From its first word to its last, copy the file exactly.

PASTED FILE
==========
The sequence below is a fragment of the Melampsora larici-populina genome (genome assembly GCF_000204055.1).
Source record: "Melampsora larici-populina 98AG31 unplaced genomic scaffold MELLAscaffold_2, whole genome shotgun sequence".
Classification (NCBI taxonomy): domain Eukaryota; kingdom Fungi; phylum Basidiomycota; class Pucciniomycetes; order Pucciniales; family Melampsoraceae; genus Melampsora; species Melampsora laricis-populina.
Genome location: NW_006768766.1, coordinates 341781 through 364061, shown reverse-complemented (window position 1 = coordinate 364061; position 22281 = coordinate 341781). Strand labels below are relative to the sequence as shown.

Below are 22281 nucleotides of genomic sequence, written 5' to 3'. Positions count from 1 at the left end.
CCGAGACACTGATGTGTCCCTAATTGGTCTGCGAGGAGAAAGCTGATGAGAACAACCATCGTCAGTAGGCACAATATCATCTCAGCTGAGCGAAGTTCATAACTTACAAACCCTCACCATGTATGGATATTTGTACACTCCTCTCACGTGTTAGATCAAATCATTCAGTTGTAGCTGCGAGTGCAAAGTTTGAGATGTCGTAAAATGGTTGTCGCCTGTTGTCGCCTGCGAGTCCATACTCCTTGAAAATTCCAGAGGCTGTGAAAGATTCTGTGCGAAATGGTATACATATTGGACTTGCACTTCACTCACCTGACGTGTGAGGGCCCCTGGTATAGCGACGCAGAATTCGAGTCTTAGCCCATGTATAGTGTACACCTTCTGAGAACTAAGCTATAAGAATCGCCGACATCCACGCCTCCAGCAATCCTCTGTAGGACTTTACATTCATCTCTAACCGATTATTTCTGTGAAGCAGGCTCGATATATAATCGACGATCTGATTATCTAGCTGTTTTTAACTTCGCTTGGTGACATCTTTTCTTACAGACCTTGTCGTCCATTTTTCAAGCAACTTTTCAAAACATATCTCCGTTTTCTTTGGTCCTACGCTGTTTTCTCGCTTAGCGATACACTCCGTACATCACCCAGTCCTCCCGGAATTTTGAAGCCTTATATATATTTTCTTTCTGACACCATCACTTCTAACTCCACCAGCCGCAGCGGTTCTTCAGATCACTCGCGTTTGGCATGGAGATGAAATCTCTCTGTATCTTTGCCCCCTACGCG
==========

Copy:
The sequence below is a fragment of the Melampsora larici-populina genome (genome assembly GCF_000204055.1).
Source record: "Melampsora larici-populina 98AG31 unplaced genomic scaffold MELLAscaffold_2, whole genome shotgun sequence".
Classification (NCBI taxonomy): domain Eukaryota; kingdom Fungi; phylum Basidiomycota; class Pucciniomycetes; order Pucciniales; family Melampsoraceae; genus Melampsora; species Melampsora laricis-populina.
Genome location: NW_006768766.1, coordinates 341781 through 364061, shown reverse-complemented (window position 1 = coordinate 364061; position 22281 = coordinate 341781). Strand labels below are relative to the sequence as shown.

Below are 22281 nucleotides of genomic sequence, written 5' to 3'. Positions count from 1 at the left end.
CCGAGACACTGATGTGTCCCTAATTGGTCTGCGAGGAGAAAGCTGATGAGAACAACCATCGTCAGTAGGCACAATATCATCTCAGCTGAGCGAAGTTCATAACTTACAAACCCTCACCATGTATGGATATTTGTACACTCCTCTCACGTGTTAGATCAAATCATTCAGTTGTAGCTGCGAGTGCAAAGTTTGAGATGTCGTAAAATGGTTGTCGCCTGTTGTCGCCTGCGAGTCCATACTCCTTGAAAATTCCAGAGGCTGTGAAAGATTCTGTGCGAAATGGTATACATATTGGACTTGCACTTCACTCACCTGACGTGTGAGGGCCCCTGGTATAGCGACGCAGAATTCGAGTCTTAGCCCATGTATAGTGTACACCTTCTGAGAACTAAGCTATAAGAATCGCCGACATCCACGCCTCCAGCAATCCTCTGTAGGACTTTACATTCATCTCTAACCGATTATTTCTGTGAAGCAGGCTCGATATATAATCGACGATCTGATTATCTAGCTGTTTTTAACTTCGCTTGGTGACATCTTTTCTTACAGACCTTGTCGTCCATTTTTCAAGCAACTTTTCAAAACATATCTCCGTTTTCTTTGGTCCTACGCTGTTTTCTCGCTTAGCGATACACTCCGTACATCACCCAGTCCTCCCGGAATTTTGAAGCCTTATATATATTTTCTTTCTGACACCATCACTTCTAACTCCACCAGCCGCAGCGGTTCTTCAGATCACTCGCGTTTGGCATGGAGATGAAATCTCTCTGTATCTTTGCCCCCTACGCG